Serum Sickness Clinical Presentation

Updated: Aug 23, 2018
  • Author: Hassan M Alissa, MD; Chief Editor: Herbert S Diamond, MD  more...
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Presentation

History

Serum sickness develops 1-3 weeks after initial administration of the causative agent (in many cases a medication) but can occur within 12-36 hours in individuals who have been previously sensitized through an antecedent exposure. [5]

Symptoms described in serum sickness include the following [5] :

  • Fever/malaise - 100%
  • Cutaneous eruptions - 93%
  • Arthralgias - 77%
  • Gastrointestinal complaints - 67%
  • Headaches - 57%
  • Myalgias - 37%
  • Blurred vision - 37%
  • Dyspnea/wheezing - 20%
  • Lymphadenopathy - 17%

Specific GI symptoms may include abdominal pain, nausea, vomiting, or diarrhea. [2] Chest pain or breathlessness due to pleuritis, pericarditis, or myocarditis is possible but rare.

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Physical Examination

Fever develops in almost all patients with serum sickness, preceding skin rash in 10-20% of cases. The fever is characterized by high spikes that normalize within the same day. [8]

Most rashes associated with serum sickness are urticarial (92%) and/or serpiginous. [2] They typically start on the anterior lower trunk or the periumbilical or axillary regions and spread to the back, upper trunk, and extremities. [8] In the extremities, eruptions occur at the junction of the palmar or plantar skin with the dorsolateral surface of the hands, feet, fingers, and toes.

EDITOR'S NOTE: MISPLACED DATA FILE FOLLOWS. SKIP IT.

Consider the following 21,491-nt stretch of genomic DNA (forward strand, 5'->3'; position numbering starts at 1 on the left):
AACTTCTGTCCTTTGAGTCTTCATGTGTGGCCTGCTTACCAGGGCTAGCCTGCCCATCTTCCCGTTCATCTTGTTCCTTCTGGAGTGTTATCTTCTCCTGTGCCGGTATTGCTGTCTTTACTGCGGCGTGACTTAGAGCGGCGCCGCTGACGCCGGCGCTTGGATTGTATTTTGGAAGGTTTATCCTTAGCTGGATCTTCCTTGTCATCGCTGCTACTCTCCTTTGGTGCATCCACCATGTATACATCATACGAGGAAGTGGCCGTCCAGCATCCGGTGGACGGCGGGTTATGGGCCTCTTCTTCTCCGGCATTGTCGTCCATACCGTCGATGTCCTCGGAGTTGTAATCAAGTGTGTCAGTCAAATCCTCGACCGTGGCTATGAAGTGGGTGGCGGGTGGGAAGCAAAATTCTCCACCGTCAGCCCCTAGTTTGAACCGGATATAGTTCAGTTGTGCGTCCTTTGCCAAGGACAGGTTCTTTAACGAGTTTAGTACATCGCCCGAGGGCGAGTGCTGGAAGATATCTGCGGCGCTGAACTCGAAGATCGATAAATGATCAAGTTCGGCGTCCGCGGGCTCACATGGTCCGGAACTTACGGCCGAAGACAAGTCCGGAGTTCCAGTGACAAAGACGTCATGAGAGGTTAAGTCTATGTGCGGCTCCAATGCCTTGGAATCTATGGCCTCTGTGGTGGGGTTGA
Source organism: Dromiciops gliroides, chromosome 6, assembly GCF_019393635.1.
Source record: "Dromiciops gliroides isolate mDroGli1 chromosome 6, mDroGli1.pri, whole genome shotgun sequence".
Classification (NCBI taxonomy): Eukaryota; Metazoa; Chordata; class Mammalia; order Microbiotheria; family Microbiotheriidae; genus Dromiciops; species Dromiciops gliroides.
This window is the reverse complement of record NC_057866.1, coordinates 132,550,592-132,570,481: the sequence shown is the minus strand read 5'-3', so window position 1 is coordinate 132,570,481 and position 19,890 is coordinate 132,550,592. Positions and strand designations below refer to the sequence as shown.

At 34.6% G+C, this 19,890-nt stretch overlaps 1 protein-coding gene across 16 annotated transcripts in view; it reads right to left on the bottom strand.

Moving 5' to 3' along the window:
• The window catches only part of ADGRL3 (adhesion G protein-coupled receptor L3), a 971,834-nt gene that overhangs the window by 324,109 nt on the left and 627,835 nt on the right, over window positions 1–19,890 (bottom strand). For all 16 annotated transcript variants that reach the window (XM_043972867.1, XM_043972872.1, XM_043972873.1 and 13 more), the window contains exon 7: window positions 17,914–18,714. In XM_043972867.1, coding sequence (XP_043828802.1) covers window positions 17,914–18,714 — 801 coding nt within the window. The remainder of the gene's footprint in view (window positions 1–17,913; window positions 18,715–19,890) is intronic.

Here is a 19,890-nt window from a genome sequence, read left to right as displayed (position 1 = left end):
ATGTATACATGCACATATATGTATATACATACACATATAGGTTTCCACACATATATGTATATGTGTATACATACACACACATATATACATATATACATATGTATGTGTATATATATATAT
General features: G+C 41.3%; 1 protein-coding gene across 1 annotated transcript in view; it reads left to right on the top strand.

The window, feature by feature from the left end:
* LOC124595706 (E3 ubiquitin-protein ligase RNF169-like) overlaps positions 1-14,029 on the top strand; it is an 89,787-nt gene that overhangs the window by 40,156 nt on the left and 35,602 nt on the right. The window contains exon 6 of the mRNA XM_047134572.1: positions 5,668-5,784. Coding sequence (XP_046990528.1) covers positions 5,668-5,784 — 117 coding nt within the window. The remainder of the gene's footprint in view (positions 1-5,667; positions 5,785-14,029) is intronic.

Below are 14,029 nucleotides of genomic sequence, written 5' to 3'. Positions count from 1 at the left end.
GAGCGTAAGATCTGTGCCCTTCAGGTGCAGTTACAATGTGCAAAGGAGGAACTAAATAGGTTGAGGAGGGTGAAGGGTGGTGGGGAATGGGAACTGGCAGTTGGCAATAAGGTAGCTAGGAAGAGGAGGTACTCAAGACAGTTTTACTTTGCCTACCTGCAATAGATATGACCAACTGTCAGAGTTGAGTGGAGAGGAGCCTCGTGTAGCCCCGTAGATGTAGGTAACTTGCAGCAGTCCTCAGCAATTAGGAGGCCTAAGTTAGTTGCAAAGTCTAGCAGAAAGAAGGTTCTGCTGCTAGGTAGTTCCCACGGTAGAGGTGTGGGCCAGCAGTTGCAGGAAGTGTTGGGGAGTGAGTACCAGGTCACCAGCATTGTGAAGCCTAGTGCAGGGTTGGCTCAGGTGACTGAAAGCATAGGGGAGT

Morbilliform or scarlatiniform rash, palpable purpura, erythema simplex, or erythema multiforme are less common. Pruritus and erythema are possible at injection sites. Edema can be limited to site of injection but can also be observed in the face. [2]

Lymphadenopathy (10-20%) may be generalized or may involve tenderness in the nodes that drain the injection site; splenomegaly may occur.

Arthritis (10%-50%) is usually in the metacarpophalangeal and knee joints and usually symmetrical. [4] Occasionally, small joints, joints of the spine, and the temporomandibular joint may be inflamed. Myalgias or myositis also may occur.

Edema may occur, particularly about the face and neck.

Renal manifestations include proteinuria, microscopic hematuria, and oliguria; however, significant disease usually does not result.

Cardiovascular findings may include myocardial and pericardial inflammation. Generalized vasculitis occurs rarely.

Neurologic manifestations include the following [2, 4] :

Pulmonary manifestations, such as pleurisy, are rare. However, dyspnea and cyanosis are not uncommon.

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